NIST and SCAP; SCAP @ Large Part 2

Posted October 2nd, 2008 by

There is another challenge that SCAP addresses without it being officially on the SCAP program’s agenda.  With the advent of SCAP we now have a common reporting criteria by which we can now judge SCAP certified products.  If you have ever used an automated vulnerability scanner as part of a penetration test or security audit, you know that not all vulnerability scanners are created equal.  Some have much lower false positive alert and reporting rates than others.  Likewise, it is known that false negative alert and reporting rates vary.  And, because of the various technical approaches taken by the scanners, some provide much more consistent results. The challenge has been that without a common criteria to test against, it is difficult for a small or even fairly large security organization to find the resources to effectively test these products in a fair apples to apples test.

This is where NIST has a real opportunity on its hands.  With the release of the SCAP protocol, we have the criteria by which performance comparisons can be made.  What we are lacking is a common test environment.

Benchmark photo by bzo.

Let me veer off-topic for a moment to provide some background.  In the last few years the Linux community has created various “live distributions” for various specialized requirements.  What live distributions are, are CD, DVD or Flash-media-based operating systems that are executed upon boot.  That is to say that they boot and run directly from CD or DVD.  So, by using a Linux live distribution, you can run Linux off of you home Windows-based laptop without ever installing Linux to your hard disk.  This has opened up a world of specialized possibilities for this community.  One of them is the standardized training environment.  For example, security testers have created DVL (damn vulnerable Linux  DVL is a live distribution that with well documented security vulnerabilities, this distribution is used as a training aid for teaching vulnerability assessment and mitigation. There are other similar efforts created with the same intent such as the excellent DE-ICE training targets (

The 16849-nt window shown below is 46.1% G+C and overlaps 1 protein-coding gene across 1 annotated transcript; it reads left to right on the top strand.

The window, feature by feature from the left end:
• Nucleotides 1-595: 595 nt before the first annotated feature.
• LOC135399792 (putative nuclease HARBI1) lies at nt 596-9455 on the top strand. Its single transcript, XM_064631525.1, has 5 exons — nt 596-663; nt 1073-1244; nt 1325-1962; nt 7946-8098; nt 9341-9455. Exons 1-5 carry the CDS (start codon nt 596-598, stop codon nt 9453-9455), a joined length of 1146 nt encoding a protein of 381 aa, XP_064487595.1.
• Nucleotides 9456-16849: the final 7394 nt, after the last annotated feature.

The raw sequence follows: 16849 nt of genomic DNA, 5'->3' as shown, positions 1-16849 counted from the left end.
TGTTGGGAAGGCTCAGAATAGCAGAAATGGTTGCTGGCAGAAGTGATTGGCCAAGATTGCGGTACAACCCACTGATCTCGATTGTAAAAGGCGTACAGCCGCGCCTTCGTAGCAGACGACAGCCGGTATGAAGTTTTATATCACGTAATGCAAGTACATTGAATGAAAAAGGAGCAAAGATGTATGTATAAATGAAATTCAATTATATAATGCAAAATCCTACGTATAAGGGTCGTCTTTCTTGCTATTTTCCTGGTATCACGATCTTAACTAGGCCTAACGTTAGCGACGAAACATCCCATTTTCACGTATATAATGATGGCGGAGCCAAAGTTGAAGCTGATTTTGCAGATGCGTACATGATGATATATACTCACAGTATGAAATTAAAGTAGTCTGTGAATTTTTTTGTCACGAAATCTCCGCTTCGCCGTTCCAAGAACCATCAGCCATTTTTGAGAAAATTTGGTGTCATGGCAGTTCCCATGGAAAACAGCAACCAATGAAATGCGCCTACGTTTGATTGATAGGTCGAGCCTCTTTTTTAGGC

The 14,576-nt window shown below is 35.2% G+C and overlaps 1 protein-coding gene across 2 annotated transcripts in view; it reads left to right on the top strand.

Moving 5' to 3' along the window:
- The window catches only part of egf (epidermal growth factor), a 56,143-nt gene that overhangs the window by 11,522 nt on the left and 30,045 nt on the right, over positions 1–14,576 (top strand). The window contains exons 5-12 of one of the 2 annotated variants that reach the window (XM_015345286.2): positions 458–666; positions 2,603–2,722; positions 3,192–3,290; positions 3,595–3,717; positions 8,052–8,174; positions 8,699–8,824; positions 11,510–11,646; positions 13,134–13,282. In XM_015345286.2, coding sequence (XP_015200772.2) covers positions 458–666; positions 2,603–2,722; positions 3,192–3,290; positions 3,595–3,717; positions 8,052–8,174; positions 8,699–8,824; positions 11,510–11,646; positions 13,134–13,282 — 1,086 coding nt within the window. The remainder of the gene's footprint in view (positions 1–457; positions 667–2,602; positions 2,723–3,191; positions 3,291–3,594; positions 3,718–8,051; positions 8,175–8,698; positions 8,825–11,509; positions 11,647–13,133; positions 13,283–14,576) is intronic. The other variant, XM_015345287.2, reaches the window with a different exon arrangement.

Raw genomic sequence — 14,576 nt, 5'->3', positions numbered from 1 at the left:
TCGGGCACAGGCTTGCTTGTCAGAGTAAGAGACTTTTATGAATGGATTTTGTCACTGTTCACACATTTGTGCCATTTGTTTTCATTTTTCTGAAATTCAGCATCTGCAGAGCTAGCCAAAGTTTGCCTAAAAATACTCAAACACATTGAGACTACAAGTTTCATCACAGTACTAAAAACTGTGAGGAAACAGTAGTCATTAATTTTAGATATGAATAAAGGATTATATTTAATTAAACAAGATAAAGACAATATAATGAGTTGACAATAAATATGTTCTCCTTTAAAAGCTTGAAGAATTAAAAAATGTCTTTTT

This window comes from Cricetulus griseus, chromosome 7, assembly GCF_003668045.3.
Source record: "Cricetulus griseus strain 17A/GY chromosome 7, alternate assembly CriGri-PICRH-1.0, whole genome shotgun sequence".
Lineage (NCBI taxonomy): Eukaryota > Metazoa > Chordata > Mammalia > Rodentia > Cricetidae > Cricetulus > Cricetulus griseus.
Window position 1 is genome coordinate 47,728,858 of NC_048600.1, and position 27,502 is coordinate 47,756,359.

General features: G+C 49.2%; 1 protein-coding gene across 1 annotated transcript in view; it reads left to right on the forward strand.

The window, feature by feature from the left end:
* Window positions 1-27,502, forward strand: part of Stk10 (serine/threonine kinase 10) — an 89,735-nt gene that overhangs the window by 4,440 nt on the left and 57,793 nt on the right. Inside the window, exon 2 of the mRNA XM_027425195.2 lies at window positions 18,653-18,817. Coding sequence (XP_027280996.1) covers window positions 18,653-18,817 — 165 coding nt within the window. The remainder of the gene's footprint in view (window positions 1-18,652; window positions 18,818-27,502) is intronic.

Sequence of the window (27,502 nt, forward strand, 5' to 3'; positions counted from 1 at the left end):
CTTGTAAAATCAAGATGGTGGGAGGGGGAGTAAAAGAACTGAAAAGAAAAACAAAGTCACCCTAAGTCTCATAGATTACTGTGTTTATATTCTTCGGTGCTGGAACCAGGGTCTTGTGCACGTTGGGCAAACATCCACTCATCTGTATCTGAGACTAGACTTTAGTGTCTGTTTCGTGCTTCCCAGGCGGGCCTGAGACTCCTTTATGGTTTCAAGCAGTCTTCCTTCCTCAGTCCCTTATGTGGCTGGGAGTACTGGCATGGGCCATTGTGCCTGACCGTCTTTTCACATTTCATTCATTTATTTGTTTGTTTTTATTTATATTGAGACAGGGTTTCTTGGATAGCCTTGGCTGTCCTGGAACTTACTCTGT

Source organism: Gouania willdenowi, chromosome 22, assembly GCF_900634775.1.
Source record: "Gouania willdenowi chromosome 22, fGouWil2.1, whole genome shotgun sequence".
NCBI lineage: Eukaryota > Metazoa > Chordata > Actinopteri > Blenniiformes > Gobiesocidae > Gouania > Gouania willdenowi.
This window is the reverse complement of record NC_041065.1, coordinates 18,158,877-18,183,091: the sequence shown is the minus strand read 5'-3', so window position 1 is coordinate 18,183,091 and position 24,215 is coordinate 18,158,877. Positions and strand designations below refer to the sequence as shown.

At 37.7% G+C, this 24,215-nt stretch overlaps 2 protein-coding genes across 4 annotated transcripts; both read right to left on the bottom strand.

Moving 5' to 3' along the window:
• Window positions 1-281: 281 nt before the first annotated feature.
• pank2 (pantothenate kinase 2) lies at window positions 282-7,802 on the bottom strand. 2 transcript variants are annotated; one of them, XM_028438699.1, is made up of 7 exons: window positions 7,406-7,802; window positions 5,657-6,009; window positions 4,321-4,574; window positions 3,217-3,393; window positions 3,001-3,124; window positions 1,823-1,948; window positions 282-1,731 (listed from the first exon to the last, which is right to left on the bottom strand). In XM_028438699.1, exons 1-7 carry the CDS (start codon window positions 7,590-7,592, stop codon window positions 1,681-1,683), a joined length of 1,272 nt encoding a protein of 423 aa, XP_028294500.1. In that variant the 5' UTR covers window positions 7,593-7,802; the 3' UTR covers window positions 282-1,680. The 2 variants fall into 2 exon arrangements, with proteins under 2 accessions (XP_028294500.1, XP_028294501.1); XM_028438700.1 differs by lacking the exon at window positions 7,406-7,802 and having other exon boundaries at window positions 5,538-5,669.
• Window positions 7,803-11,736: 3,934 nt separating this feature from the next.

NIST could follow-up on the release of the SCAP protocol by also building and releasing a common testing environment based perhaps on live distribution technology. Such an environment with well documented vulnerabilities would allow for the creation of objective benchmarks to be created to rate the accuracy, reproducibility, completeness of the results of SCAP certified vulnerability testing and reporting products.  This would aid government agencies, businesses and even individuals in their purchasing decisions.  It would also allow provide vendors with an objective and common test environment in which they can test and improve their products.  I admit this would be a significant undertaking for NIST.  However, I would suggest that such a test environment could be designed in such a manner that it could be built and released as a series of inter-operable modules based on live distribution technology.  The initial release might only offer a relatively modest set of tests but with the release of each module building on the results of previous releases, a highly demanding and sophisticated test environment could soon be realized.  Because of the importance and utility of such a project, industry and outside security experts might want to participate in and contribute to such an endeavor.


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